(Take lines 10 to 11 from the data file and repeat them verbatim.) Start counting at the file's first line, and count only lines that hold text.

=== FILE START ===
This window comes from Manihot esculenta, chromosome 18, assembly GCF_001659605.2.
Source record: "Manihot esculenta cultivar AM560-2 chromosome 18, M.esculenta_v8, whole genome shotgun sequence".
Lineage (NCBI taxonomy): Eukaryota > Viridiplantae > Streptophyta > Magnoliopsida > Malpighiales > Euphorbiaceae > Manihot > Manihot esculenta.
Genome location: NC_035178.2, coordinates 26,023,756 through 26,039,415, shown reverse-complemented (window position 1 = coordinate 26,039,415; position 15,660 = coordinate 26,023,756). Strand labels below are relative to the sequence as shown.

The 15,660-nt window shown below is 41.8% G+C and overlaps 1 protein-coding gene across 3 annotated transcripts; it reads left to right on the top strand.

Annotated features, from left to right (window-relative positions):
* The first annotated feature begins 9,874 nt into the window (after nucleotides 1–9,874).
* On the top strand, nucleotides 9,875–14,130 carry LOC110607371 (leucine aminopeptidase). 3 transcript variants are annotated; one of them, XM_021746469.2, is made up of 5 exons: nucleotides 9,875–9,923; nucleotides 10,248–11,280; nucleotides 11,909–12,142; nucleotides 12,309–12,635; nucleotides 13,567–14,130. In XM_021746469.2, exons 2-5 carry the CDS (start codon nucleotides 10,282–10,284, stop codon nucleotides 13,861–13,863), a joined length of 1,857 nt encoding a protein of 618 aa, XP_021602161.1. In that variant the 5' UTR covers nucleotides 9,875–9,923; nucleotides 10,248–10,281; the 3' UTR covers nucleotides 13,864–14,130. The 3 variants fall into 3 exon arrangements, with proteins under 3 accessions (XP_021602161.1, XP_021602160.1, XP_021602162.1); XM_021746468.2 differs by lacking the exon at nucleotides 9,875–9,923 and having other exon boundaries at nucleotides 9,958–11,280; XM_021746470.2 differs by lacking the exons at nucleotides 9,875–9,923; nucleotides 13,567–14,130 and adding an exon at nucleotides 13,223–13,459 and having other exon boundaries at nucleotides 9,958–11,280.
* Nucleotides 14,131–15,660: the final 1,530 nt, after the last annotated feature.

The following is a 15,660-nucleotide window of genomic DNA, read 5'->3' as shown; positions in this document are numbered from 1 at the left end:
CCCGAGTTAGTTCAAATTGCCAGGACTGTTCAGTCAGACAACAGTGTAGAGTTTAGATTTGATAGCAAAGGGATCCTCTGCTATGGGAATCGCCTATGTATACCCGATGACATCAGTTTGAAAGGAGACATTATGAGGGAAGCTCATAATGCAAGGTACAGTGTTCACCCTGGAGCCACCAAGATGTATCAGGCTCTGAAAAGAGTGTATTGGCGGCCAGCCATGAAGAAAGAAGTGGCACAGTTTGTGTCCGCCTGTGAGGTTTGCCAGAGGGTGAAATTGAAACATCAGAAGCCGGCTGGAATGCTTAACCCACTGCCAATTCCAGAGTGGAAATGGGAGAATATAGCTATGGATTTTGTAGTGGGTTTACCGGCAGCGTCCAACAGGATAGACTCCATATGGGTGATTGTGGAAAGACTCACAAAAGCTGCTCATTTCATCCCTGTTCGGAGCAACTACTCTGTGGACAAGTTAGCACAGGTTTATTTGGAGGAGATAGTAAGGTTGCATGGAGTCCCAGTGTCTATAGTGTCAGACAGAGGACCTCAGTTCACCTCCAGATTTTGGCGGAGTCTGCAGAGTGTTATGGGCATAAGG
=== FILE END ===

The following is a 15,660-nucleotide window of genomic DNA, read 5'->3' as shown; positions in this document are numbered from 1 at the left end:
CCCGAGTTAGTTCAAATTGCCAGGACTGTTCAGTCAGACAACAGTGTAGAGTTTAGATTTGATAGCAAAGGGATCCTCTGCTATGGGAATCGCCTATGTATACCCGATGACATCAGTTTGAAAGGAGACATTATGAGGGAAGCTCATAATGCAAGGTACAGTGTTCACCCTGGAGCCACCAAGATGTATCAGGCTCTGAAAAGAGTGTATTGGCGGCCAGCCATGAAGAAAGAAGTGGCACAGTTTGTGTCCGCCTGTGAGGTTTGCCAGAGGGTGAAATTGAAACATCAGAAGCCGGCTGGAATGCTTAACCCACTGCCAATTCCAGAGTGGAAATGGGAGAATATAGCTATGGATTTTGTAGTGGGTTTACCGGCAGCGTCCAACAGGATAGACTCCATATGGGTGATTGTGGAAAGACTCACAAAAGCTGCTCATTTCATCCCTGTTCGGAGCAACTACTCTGTGGACAAGTTAGCACAGGTTTATTTGGAGGAGATAGTAAGGTTGCATGGAGTCCCAGTGTCTATAGTGTCAGACAGAGGACCTCAGTTCACCTCCAGATTTTGGCGGAGTCTGCAGAGTGTTATGGGCATAAGG